Magic Untapped is looking back at where some of the most iconic characters in Magic: The Gathering made their debut. Each go-around we'll highlight five or so popular characters, looking at where they are now and how Magic players were first introduced to them.
Sound neat? Great!
And, to kick things off, we're beginning with one of the relatively newer planeswalkers (card-wise) who also happens to be one of Magic's oldest characters:
Initially a background character from the Ice Age block (she didn’t get her importance to Magic: The Gathering’s story until Jeff Grubb’s Ice Age novels years later), Jaya Ballard was first introduced to Magic players as a task mage (literally, a mage-for-hire). Her limited role can be seen through short quotes and mentions on a handful of Ice Age and Alliances cards with the first such occurrence on the underwhelming direct damage card Flare. Players also got their first glimpse (albeit at a distance) of a young Jaya in the artwork (and flavor text) for the Ice Age card Meteor Shower, then that’s it for another twelve years.
Or is it?
There’s a bit of a controversy here amongst Magic players as to what Jaya’s actual first printing really is. While 2006’s Time Spiral has a pre-spark Jaya in the card Jaya Ballard, Task Mage as her first black-bordered printing, there’s an argument to be made that she actually first saw print as a creature in Unhinged, Mark Rosewater’s second Un-set. If you look at the art for the creature, you’ll notice that it’s alluded to that the mage in the picture is in fact Jaya Ballard. The task mage is even quoted in the flavor text for a number of cards in the set. Vorthos purists, however, will be quick to point out that the card, Moniker Mage, is a blue card (Jaya is decidedly red). Furthermore, the card’s abilities are strictly un-Jaya. Even further than that, the lady in the art is a redhead (young Jaya had black hair). The final nail in the coffin? Moniker Mage isn’t legendary whereas one would assume that a creature representation of a character such as Jaya would be legendary much like how Blind Seer, a creature card representation of planeswalker Urza in disguise, is a legendary creature.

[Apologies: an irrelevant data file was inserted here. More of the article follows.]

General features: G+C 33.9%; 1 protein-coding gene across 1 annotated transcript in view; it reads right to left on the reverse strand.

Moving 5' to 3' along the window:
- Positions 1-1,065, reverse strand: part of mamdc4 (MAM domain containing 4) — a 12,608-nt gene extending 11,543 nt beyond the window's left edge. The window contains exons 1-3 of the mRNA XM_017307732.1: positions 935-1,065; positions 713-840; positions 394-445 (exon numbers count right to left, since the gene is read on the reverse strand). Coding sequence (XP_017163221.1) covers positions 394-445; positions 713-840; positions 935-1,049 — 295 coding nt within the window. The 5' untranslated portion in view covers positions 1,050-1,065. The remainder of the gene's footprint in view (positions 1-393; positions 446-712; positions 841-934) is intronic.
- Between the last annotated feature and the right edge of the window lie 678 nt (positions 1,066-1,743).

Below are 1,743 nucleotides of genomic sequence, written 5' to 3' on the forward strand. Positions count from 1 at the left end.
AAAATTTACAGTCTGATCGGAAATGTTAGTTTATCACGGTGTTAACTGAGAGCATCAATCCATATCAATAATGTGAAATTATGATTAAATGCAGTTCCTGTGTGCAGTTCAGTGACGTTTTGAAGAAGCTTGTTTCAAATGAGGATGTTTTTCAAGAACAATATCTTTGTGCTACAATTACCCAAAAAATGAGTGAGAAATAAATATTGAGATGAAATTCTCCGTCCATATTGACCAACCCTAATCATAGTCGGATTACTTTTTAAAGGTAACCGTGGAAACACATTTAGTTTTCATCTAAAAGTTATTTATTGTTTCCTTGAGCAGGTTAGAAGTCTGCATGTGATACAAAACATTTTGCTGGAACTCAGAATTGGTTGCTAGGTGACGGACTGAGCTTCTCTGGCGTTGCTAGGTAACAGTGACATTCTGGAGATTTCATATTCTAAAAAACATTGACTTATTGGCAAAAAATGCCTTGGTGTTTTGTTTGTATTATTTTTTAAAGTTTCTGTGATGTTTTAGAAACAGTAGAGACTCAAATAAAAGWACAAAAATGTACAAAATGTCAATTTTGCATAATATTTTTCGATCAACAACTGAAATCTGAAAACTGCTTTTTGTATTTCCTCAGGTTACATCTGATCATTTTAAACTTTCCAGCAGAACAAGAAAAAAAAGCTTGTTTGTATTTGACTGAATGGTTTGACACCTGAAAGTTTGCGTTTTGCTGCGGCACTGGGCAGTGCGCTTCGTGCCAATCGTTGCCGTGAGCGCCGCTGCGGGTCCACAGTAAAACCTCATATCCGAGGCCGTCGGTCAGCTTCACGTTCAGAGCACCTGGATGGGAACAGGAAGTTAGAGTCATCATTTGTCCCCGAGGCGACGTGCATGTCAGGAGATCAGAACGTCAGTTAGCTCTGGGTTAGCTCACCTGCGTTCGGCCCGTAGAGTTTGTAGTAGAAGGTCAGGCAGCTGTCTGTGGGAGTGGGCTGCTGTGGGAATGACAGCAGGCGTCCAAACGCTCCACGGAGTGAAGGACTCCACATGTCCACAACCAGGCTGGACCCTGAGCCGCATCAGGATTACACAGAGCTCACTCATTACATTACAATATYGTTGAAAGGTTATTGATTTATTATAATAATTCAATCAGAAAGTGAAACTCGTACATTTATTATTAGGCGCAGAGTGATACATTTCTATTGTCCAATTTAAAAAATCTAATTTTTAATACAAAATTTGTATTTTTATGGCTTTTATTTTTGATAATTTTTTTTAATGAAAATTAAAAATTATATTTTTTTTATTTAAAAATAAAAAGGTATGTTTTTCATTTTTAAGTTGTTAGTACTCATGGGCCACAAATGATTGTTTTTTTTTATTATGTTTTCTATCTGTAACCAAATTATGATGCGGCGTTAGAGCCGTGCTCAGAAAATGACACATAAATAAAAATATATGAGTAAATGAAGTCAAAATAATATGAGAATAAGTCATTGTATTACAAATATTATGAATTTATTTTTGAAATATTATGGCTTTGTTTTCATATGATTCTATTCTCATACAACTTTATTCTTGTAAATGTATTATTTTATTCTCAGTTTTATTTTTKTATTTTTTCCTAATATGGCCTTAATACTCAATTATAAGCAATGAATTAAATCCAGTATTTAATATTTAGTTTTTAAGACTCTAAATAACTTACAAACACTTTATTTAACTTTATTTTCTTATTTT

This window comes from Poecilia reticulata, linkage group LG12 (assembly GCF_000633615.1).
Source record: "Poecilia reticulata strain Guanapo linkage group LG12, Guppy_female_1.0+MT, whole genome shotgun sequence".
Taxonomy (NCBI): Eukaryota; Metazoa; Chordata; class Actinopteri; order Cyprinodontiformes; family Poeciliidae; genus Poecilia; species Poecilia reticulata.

Since Dominaria, however, things have become much more clear about Jaya thanks to the first ever planeswalker printing of Jaya Ballard and, more recently in War of the Spark, Jaya, Venerated Firemage where she’s the kick-ass grandma we all wish we had.
Born in Tolaria and part of Urza’s bloodline project, Hanna shunned magic and instead studied artifice at New Argive. Her mechanical skills would prove useful as she joined the crew of Skyship Weatherlight as the ship’s navigator. She actually makes her visual debut in the background of the Weatherlight card Llanowar Druid along with two of her crewmates, Gerrard and Tahngarth. She also makes her flavor text debut in Weatherlight on the card Argivan Restoration, which acts as a nod to her educational background in New Argive.
Despite her heavy involvement across the epic Weatherlight Saga story arc, she doesn’t actually get a creature card until Invasion with the printing of Hanna, Ship’s Navigator. And, well, that’s it. Save for a Masters 25 reprint featuring some absolutely amazing artwork courtesy of Terese Nielsen, she’s never gotten an updated card like many of her crewmates from the Weatherlight have by now. Maybe she never will. Then again...
...perhaps that’ll change with all of the cool Commander stuff coming out this year. Perhaps not. Either way, we’ll see.